If "by their fruit ye shall know them," then the present realities for the United States speak of leadership that has utterly failed in its duty to lead with wisdom, prudence and forethought. From the missed opportunities to identify and thwart the airborne attacks of 9/11, to the missed opportunities to capture Osama bin Laden in the mountains of Tora Bora, to the lies that preceded the trumped up war in Iraq, to the unwitting strengthening of our real enemies, to the bankrupt treasury and deep divisions within the US, this administration’s legacy will be one of missed opportunities, fatal misjudgments, arrogant and short sighted priorities, reactionary jingoism, and delusional incompetence: Bitter fruits indeed.

Dr. JOHN BOMAR, a veteran of the Vietnam War, is a Catholic Lay Minister in Arkadelphia, Arkansas. He can be reached at: johnrbomar@hotsprings.net


 

Like What You’ve Read? Support CounterPunch
Weekend Edition
August 28-30, 2015
Jeffrey St. Clair
Long Time Coming, Long Time Gone
Mike Whitney
Looting Made Easy: the $2 Trillion Buyback Binge
Randy Blazak
Donald Trump is the New Face of White Supremacy
Alan Nasser
The Myth of the Middle Class: Have Most Americans Always Been Poor?
Rob Urie
Wall Street and the Cycle of Crises
Andrew Levine
Viva Trump?
Ismael Hossein-Zadeh
Behind the Congressional Disagreements Over the Iran Nuclear Deal
Lawrence Ware – Marcus T. McCullough
I Won’t Say Amen: Three Black Christian Clichés That Must Go
Evan Jones
Zionism in Britain: a Neglected Chronicle
John Wight
Learning About the Migration Crisis From Ancient Rome
Andre Vltchek
Lebanon – What if it Fell?
Charles Pierson
How the US and the WTO Crushed India’s Subsidies for Solar Energy
Robert Fantina
Hillary Clinton, Palestine and the Long View
Ben Burgis
Gore Vidal Was Right: What Best of Enemies Leaves Out
Suzanne Gordon
How Vets May Suffer From McCain’s Latest Captivity
Robert Sandels - Nelson P. Valdés
The Cuban Adjustment Act: the Other Immigration Mess
Uri Avnery
The Molten Three: Israel’s Aborted Strike on Iran
John Stanton
Israel’s JINSA Earns Return on Investment: 190 Americans Admirals and Generals Oppose Iran Deal
Bill Yousman
The Fire This Time: Ta-Nehisi Coates’s “Between the World and Me”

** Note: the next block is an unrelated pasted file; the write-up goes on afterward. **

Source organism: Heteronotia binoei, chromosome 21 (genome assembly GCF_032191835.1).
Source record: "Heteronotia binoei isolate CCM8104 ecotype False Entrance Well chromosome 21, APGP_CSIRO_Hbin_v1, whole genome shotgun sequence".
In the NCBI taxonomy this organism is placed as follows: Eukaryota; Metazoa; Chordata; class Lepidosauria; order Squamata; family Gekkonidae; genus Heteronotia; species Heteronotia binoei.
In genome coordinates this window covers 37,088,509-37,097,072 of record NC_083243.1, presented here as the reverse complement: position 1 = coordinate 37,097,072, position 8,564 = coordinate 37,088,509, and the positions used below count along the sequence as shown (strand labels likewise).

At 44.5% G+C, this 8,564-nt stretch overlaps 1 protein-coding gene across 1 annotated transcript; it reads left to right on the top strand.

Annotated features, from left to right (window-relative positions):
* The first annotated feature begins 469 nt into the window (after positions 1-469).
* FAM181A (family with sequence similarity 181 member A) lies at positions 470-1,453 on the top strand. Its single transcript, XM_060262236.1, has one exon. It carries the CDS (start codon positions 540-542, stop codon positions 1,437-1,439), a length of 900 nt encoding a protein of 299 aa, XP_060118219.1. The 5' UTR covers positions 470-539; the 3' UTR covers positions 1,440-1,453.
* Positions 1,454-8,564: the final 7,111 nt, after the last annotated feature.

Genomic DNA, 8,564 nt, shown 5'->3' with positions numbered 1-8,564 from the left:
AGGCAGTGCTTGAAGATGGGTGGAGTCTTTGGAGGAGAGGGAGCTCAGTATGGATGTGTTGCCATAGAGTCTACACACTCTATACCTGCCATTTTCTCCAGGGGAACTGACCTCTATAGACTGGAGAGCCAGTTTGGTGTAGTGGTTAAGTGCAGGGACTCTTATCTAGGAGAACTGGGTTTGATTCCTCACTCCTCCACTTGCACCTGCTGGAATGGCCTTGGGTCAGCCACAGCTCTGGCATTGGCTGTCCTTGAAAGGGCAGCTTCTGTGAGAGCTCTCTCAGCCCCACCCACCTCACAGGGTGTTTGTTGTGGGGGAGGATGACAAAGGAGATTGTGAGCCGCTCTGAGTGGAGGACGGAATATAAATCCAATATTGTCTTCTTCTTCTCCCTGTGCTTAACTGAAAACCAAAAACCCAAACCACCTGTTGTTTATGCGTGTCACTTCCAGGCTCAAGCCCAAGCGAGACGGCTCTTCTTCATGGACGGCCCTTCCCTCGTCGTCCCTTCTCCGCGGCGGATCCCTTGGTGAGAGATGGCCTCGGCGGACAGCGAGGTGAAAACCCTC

Scott Parkin
Katrina Plus Ten: Climate Justice in Action
Michael Welton
The Conversable World: Finding a Compass in Post-9/11 Times
Brian Cloughley
Don’t be Black in America
Kent Paterson
In Search of the Great New Mexico Chile Pepper in a Post-NAFTA Era
Binoy Kampmark
Live Death on Air: The Killings at WDBJ
Gui Rochat
The Guise of American Democracy
Emma Scully
Vultures Over Puerto Rico: the Financial Implications of Dependency
Chuck Churchill
Is “White Skin Privilege” the Key to Understanding Racism?
Kathleen Wallace
The Id(iots) Emerge
Andrew Stewart
Zionist Hip-Hop: a Critical Look at Matisyahu
Gregg Shotwell
The Fate of the UAW: Study, Aim, Fire
Halyna Mokrushyna
Decentralization Reform in Ukraine
Norman Pollack
World Capitalism, a Basket Case: A Layman’s View
Sarah Lazare
Listening to Iraq
John Laforge
NSP/Xcel Energy Falsified Welding Test Documents on Rad Waste Casks
Wendell G Bradley
Drilling for Wattenberg Oil is Not Profitable
Joy First
Wisconsin Walk for Peace and Justice: Nine Arrested at Volk Field
Mel Gurtov
China’s Insecurity
Mateo Pimentel
An Operator’s Guide to Trump’s Racism
Yves Engler
Harper Conservatives and Abuse of Power
Michael Dickinson
Police Guns of Brixton: Another Unarmed Black Shot by London Cops
Ron Jacobs
Daydream Sunset: a Playlist
Charles R. Larson
The Beginning of the Poppy Wars: Amitav Ghosh’s “Flood of Fire”
David Yearsley
A Rising Star Over a Dark Forest
August 27, 2015
Sam Husseini
Foreign Policy, Sanders-Style: Backing Saudi Intervention
Brad Evans – Henry A. Giroux
Self-Plagiarism and the Politics of Character Assassination: the Case of Zygmunt Bauman